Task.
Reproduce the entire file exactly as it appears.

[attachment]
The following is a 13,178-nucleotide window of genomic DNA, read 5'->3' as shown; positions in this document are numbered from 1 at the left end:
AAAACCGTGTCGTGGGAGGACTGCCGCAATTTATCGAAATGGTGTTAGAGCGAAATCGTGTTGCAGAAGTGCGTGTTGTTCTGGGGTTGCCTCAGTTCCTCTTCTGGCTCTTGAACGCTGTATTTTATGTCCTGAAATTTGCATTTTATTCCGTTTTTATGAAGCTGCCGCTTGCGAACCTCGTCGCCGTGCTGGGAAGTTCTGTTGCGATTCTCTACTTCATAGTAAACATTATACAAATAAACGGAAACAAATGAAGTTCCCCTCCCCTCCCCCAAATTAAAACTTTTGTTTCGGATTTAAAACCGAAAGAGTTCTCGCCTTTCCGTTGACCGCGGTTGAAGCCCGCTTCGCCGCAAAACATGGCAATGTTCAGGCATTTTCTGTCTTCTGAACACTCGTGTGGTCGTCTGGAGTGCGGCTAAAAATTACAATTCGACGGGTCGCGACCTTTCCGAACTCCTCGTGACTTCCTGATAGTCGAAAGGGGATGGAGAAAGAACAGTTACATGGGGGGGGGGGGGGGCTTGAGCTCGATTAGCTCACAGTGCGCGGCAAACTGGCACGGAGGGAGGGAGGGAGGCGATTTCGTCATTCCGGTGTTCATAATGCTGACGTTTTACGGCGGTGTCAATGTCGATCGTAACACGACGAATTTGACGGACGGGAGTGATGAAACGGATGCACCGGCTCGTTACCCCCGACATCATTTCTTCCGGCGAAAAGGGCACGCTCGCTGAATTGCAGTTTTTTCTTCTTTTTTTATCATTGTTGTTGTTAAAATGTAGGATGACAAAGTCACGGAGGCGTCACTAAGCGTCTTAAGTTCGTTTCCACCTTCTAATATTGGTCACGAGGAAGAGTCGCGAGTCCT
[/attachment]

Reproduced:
The following is a 13,178-nucleotide window of genomic DNA, read 5'->3' as shown; positions in this document are numbered from 1 at the left end:
AAAACCGTGTCGTGGGAGGACTGCCGCAATTTATCGAAATGGTGTTAGAGCGAAATCGTGTTGCAGAAGTGCGTGTTGTTCTGGGGTTGCCTCAGTTCCTCTTCTGGCTCTTGAACGCTGTATTTTATGTCCTGAAATTTGCATTTTATTCCGTTTTTATGAAGCTGCCGCTTGCGAACCTCGTCGCCGTGCTGGGAAGTTCTGTTGCGATTCTCTACTTCATAGTAAACATTATACAAATAAACGGAAACAAATGAAGTTCCCCTCCCCTCCCCCAAATTAAAACTTTTGTTTCGGATTTAAAACCGAAAGAGTTCTCGCCTTTCCGTTGACCGCGGTTGAAGCCCGCTTCGCCGCAAAACATGGCAATGTTCAGGCATTTTCTGTCTTCTGAACACTCGTGTGGTCGTCTGGAGTGCGGCTAAAAATTACAATTCGACGGGTCGCGACCTTTCCGAACTCCTCGTGACTTCCTGATAGTCGAAAGGGGATGGAGAAAGAACAGTTACATGGGGGGGGGGGGGGGCTTGAGCTCGATTAGCTCACAGTGCGCGGCAAACTGGCACGGAGGGAGGGAGGGAGGCGATTTCGTCATTCCGGTGTTCATAATGCTGACGTTTTACGGCGGTGTCAATGTCGATCGTAACACGACGAATTTGACGGACGGGAGTGATGAAACGGATGCACCGGCTCGTTACCCCCGACATCATTTCTTCCGGCGAAAAGGGCACGCTCGCTGAATTGCAGTTTTTTCTTCTTTTTTTATCATTGTTGTTGTTAAAATGTAGGATGACAAAGTCACGGAGGCGTCACTAAGCGTCTTAAGTTCGTTTCCACCTTCTAATATTGGTCACGAGGAAGAGTCGCGAGTCCT